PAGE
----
Racial disparities in public school students suspended starts in preschool

The Associated Press

** HOLD FOR RELEASE UNTIL 12:01 A.M. EDT ON FRIDAY, MARCH 21, 2014 ** FILE - In this March 14, 2014, file photo, Education Secretary Arne Duncan speaks to reporters during briefing in the Brady Press Briefing Room of the White House in Washington. Even preschoolers are getting suspended from U.S. public schools, and they're disproportionately black, a trend that continues up through the later grades. Data to be released Friday, March 21, 2014, by the Education Department's civil rights arm finds that black children represent about 18 percent of children enrolled in preschool programs in schools, but almost half of the students suspended more than once. Six percent of the nation's districts with preschools reported suspending at least one preschool child. "It is clear that the United States has a great distance to go to meet our goal of providing opportunities for every student to succeed," Duncan said in a statement. (AP Photo/Manuel Balce Ceneta, File)

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Kimbrelle Lewis, principal of Raleigh-Bartlett Meadows Elementary School in Memphis, said she's never suspended a child in her school's preschool program and would only consider it in an "extreme circumstance." She said her district provides behavior specialists and other services to children with discipline problems so strategies can be worked out with teachers and parents if preschoolers need additional support.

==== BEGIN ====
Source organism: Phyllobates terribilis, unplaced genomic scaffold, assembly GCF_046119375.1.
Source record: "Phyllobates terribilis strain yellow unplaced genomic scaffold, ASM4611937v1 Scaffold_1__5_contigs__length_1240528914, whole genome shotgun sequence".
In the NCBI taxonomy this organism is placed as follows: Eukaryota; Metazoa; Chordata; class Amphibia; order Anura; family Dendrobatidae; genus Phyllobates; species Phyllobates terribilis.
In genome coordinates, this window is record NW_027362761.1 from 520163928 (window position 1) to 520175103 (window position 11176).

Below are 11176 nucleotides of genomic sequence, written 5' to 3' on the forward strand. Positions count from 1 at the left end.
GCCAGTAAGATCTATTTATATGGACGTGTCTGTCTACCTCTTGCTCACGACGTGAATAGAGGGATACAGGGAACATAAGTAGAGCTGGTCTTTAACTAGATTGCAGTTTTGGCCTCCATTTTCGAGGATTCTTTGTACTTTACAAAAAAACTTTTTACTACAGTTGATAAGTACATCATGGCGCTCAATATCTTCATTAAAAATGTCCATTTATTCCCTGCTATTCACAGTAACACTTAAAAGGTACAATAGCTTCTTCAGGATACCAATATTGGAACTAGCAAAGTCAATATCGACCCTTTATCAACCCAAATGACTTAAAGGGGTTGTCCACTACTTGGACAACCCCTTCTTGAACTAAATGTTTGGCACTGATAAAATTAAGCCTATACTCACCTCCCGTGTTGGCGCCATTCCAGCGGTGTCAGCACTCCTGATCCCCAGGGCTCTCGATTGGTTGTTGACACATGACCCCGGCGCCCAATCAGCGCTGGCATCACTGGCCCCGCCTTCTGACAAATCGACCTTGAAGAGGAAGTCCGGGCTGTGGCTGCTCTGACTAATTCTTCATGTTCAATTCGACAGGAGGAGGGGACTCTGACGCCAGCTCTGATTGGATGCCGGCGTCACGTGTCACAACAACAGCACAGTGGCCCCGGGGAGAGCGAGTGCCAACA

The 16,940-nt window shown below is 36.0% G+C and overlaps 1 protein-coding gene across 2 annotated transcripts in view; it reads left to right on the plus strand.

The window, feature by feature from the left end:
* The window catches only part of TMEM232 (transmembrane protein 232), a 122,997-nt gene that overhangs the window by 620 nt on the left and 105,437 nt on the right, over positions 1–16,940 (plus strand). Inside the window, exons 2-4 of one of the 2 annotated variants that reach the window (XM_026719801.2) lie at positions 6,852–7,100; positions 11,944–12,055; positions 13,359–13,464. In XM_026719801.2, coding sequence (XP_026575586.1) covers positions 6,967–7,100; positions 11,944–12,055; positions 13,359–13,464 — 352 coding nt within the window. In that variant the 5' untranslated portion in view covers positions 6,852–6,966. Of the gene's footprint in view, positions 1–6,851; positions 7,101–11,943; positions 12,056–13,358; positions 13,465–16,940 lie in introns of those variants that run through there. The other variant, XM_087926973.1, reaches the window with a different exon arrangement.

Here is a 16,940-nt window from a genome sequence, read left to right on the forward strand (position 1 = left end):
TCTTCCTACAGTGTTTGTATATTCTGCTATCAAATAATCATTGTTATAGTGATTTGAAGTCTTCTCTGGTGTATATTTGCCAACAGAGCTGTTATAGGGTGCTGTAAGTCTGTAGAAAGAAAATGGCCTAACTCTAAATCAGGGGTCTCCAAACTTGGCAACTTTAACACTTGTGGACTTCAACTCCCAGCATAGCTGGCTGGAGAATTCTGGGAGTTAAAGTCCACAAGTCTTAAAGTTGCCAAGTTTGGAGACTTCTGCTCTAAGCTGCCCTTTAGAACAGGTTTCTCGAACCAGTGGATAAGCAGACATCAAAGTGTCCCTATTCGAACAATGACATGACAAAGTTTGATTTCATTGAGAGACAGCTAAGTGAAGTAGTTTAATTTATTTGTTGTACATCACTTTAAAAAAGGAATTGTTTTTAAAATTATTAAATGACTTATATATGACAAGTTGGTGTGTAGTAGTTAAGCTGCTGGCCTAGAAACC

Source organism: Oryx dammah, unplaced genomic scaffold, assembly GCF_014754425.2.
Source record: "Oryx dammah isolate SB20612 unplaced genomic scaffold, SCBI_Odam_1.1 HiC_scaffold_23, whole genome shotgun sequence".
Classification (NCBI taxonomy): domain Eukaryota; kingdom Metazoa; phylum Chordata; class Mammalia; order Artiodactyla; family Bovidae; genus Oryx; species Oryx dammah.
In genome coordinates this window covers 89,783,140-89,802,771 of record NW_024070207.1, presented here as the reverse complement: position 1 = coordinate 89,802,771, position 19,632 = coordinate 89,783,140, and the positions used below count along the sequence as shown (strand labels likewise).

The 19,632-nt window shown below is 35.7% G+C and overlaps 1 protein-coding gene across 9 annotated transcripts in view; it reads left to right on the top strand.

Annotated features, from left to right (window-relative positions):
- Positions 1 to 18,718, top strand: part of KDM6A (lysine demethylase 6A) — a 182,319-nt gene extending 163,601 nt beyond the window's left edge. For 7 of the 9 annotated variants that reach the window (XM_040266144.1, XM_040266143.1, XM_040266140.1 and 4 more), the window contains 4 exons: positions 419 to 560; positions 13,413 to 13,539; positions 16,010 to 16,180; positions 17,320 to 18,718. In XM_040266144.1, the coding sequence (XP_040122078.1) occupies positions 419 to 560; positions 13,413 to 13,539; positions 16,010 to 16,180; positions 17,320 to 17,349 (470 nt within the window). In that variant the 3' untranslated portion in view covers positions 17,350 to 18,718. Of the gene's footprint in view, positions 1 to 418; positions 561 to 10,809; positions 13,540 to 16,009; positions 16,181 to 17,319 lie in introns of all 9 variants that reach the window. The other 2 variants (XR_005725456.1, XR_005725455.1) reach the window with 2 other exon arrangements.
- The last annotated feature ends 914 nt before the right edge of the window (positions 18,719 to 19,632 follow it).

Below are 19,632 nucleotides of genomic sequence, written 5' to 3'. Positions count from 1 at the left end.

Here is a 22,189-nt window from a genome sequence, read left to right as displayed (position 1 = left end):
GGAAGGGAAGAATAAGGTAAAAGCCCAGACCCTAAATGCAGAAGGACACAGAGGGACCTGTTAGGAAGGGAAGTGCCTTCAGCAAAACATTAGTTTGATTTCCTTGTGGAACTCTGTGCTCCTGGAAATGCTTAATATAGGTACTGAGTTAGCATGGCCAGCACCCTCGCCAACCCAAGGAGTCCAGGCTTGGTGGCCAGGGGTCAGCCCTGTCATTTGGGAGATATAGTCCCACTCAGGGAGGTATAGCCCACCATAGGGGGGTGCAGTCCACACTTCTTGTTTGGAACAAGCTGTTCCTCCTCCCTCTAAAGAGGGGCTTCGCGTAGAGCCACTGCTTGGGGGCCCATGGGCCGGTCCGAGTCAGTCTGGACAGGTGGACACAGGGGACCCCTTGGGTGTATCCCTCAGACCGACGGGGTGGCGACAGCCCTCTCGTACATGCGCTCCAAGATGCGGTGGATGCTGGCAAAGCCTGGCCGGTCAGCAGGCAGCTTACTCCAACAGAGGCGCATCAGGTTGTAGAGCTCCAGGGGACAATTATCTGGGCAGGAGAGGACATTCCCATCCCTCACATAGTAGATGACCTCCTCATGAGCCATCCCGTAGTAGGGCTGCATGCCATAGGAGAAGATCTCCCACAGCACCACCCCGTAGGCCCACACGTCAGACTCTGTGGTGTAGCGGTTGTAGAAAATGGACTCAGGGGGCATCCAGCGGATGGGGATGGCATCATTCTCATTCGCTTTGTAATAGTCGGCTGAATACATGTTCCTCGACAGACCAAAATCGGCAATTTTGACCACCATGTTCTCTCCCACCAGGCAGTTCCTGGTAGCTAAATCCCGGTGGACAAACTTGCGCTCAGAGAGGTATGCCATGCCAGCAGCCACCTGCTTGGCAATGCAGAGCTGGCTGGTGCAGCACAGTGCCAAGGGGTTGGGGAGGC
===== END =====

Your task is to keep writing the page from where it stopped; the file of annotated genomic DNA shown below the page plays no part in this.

If there are racial disparities among preschoolers disciplined, "I do think it's something to look it. I think it's a conversation to have," said Lewis, who served on a committee with the National Association of Elementary School Principals looking at issues affecting younger school children.

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